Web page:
As tens of millions of Americans await congressional action on coronavirus relief, talks among lawmakers have hit another snag. Sticking points remain over the extent of federal aid for state and local governments and the nature of lawmakers’ proposed business liability shield. Conflict between the White House and Senate Republicans over whether to prioritize stimulus checks or an extension of emergency unemployment benefits has also mucked up negotiations. Earlier this week, a bipartisan group of lawmakers announced the outlines of a $908-billion compromise proposal that would reinstate expanded unemployment benefits at $300 per week and provide limited liability protection for businesses with a six-month moratorium on lawsuits. In addition to the millions receiving enhanced forms of regular unemployment insurance, around 7.3 million artists, freelancers, and independent contractors are slated to lose benefits under the Pandemic Unemployment Assistance (PUA) program by December 26, absent a deal. Many of these workers—unable to qualify for additional unemployment for lack of employee status—have been organizing under the new advocacy group ExtendPUA to pressure lawmakers to preserve the program.
As Harold Meyerson notes in The American Prospect, even with a divided Congress, President-elect Joe Biden stands in a position to enact sweeping changes to benefit worker wages. Among these, a newly-minted Biden administration could issue binding workplace safety standards, raise wage requirements for federal contractors, and crack down on employee misclassification and wage theft by issuing an interpretive rule that would expand the number of workers covered under the Federal Labor Standards Act (FLSA). Should Democrats win two runoff Senate elections in Georgia next month, moreover, Democrats could use the Congressional Review Act (CRA) to reverse a number of last-minute rulemakings by the Trump administration, including one set to reduce the federal minimum wage for tipped workers’ non-tipped work hours to just $2.13.
Seeking to act quickly on his ambitious labor agenda, President-elect Biden has already been recruiting a series of labor policy experts to serve in “acting” roles at the Department of Labor to begin crafting new policies while more permanent staff await confirmation. Among the names rumored for acting posts are Nikki McKinney, current chief staffer for Sen. Patti Murray on the Senate Health, Education, Labor, and Pensions (HELP) Committee, and the Blog’s own Sharon Block. Names have also been floated for some of the following positions at the Department:
- Wage & Hour Division: Sonia Ramirez, chief administrator of Oregon’s Wage & Hour Division and a former building trades lobbyist.
- Occupational Health & Safety Administration: former Steelworkers safety official Jim Frederick or Cal OSHA chief administrator Doug Parker.
- Solicitor of Labor: Obama-era Solicitor Patricia Smith or Seema Nanda.
Meanwhile, outlets are reporting that Patrick Gaspard, head of the Open Societies Foundation and former political director for SEIU, is now the leading candidate for Labor Secretary. Speculation rose last week when Gaspard, who served as political director in the Obama White House, announced that he would be stepping down from the Foundation at the end of this year to begin a new phase of his career. In addition to Gaspard, California Labor Secretary Julie Su and Boston Mayor Marty Walsh remain under consideration.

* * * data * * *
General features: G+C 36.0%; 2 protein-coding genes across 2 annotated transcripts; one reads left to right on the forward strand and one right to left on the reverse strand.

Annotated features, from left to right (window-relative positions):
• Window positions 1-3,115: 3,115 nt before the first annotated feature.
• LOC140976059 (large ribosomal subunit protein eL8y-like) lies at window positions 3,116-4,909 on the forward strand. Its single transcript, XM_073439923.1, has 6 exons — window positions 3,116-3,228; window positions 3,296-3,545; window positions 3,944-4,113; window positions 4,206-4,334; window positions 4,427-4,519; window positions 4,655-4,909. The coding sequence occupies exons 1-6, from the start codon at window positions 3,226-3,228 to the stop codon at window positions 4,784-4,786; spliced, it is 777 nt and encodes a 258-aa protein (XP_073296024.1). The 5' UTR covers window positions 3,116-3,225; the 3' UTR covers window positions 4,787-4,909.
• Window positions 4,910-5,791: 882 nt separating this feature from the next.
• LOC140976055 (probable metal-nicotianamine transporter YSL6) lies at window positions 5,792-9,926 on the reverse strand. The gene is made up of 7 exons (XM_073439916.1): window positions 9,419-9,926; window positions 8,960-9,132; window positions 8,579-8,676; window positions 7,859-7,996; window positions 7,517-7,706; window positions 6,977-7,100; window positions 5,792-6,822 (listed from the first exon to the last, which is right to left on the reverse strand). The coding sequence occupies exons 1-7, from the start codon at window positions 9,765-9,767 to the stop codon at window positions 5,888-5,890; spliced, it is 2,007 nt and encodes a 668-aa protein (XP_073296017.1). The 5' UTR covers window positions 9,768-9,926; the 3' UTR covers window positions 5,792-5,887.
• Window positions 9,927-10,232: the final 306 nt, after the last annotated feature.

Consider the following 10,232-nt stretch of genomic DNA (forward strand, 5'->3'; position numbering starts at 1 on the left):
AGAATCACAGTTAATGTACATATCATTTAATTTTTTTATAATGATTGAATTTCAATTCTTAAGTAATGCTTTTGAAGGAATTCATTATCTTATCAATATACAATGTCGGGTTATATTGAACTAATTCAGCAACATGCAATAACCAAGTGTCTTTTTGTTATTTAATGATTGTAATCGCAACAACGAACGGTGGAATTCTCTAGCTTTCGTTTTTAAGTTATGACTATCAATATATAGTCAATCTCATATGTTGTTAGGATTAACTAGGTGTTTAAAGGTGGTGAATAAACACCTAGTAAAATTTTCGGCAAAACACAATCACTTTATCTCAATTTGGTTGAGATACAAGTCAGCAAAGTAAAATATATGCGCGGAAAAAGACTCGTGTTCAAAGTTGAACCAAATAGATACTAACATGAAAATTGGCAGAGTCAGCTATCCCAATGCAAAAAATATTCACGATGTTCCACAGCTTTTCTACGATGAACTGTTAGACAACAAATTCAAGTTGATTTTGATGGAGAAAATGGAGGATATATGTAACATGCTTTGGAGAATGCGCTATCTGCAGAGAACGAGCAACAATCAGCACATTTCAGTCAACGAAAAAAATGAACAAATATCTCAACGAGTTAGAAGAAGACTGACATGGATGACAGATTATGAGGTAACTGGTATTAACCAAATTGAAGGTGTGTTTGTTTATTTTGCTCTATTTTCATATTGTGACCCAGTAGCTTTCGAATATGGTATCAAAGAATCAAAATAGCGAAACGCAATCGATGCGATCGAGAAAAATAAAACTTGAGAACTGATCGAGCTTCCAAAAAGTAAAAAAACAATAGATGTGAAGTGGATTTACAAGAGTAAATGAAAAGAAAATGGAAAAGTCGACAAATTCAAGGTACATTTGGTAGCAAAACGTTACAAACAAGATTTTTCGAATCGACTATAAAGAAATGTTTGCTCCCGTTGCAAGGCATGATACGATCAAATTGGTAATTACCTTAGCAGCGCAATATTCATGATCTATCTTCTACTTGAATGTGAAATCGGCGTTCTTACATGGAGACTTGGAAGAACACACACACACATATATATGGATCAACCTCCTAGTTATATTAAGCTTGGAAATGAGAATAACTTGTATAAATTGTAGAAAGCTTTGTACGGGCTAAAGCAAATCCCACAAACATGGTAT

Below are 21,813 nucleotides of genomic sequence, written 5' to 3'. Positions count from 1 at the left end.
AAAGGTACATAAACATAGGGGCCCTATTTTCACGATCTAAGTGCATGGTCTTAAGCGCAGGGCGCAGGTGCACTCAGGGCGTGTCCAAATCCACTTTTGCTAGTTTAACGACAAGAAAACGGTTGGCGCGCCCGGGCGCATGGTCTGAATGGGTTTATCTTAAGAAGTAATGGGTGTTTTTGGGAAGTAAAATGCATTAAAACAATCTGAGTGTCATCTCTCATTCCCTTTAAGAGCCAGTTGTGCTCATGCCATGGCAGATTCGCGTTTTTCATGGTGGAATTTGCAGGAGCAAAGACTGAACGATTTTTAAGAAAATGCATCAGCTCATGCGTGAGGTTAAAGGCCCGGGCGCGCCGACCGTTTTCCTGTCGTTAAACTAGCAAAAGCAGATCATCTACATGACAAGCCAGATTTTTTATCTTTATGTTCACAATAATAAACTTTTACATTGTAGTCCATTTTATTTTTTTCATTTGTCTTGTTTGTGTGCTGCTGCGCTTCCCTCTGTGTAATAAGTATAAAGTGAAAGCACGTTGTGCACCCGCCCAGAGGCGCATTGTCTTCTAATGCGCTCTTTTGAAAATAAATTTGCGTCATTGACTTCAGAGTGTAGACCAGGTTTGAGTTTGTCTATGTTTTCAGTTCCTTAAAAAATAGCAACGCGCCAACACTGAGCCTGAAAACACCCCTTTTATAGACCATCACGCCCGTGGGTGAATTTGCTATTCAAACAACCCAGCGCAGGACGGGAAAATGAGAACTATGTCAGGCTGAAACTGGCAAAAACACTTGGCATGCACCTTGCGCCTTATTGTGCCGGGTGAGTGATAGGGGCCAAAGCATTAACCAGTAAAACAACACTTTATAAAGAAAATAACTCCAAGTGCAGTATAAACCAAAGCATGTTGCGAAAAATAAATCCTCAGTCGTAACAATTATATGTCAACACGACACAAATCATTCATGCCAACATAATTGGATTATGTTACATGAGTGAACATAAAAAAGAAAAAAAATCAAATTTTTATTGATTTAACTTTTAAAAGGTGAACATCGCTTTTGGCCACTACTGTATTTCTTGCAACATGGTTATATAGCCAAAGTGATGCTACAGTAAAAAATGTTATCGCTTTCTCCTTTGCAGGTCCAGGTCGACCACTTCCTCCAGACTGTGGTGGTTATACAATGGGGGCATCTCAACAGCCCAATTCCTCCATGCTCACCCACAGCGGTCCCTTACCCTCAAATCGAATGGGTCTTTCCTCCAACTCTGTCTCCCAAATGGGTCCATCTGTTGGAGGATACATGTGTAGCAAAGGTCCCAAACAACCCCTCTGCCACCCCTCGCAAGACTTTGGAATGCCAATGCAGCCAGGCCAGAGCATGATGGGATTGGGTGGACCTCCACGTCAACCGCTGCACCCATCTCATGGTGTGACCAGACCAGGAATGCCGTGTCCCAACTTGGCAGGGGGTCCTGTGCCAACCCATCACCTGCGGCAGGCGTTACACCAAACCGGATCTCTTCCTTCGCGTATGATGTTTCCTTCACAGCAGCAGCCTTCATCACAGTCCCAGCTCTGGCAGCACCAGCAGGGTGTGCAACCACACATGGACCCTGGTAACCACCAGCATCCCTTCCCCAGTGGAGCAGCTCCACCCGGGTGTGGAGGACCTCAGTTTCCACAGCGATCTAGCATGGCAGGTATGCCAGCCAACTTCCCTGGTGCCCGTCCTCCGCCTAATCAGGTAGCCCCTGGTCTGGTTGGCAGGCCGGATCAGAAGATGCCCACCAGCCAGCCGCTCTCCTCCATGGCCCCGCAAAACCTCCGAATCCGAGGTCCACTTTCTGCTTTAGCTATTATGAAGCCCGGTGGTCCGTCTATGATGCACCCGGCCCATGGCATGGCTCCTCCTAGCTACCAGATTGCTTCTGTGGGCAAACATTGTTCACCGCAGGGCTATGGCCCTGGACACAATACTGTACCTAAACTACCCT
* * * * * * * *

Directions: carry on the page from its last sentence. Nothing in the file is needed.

Meanwhile, as outgoing Labor Department leaders refuse to impose new binding workplace safety standards, many states have acted to fill the vacuum with their own. Over the past six months, 14 states have issued comprehensive regulations for businesses to protect workers, and other states like Maryland are considering similar measures for essential workers. The most detailed restrictions comes from Virginia, the first state to impose its own binding safety standard, and California, whose new 21-page emergency rule covers everything from social distancing to ventilation and employee notification of exposure. Experts have cited both states as potential models for the incoming administration it looks to issue binding workplace safety standards at the national level through OSHA.
Not all states are on board, however. In North Carolina, outgoing Republican Labor Commissioner Cherie Berry has flatly refused to issue binding workplace safety rules for COVID-19. In a public statement issued on the decision this week, Berry claimed that COVID-19 “has not been proven likely to cause death or serious harm from the perspective of an occupational hazard.” Over 280 workplace outbreaks have been reported in North Carolina this year, with over 6,636 work-related cases and 30 deaths.
On Monday, the Supreme Court chose not to hear a case on whether the Eighth Circuit’s legal standard for Title VII hostile work environment claims is too restrictive. In the case, Paskert v. Kemna-ASA Auto Plaza, the Eighth Circuit held that while the plaintiff may have experienced frequent sexist or suggestive jokes from her boss, the behavior was not severe or pervasive enough to constitute a hostile work environment under Supreme Court precedent. Other circuits, however, apply a looser standard, asking whether a reasonable person would consider the sexist behavior to have altered workplace conditions. The High Court’s decision comes just a week after the justices moved to take up two cases regarding the right of employers to deny employees scheduling accommodations for their religious practices. Under the Court’s current standard, employers need not accommodate employees’ religious practices if the burden on business is more than trivial. Plaintiffs in the case now ask the Court to raise its standard by requiring that businesses demonstrate a “significant difficulty or expense” in accommodating an employee, mirroring the current standard under the Americans with Disabilities Act (ADA).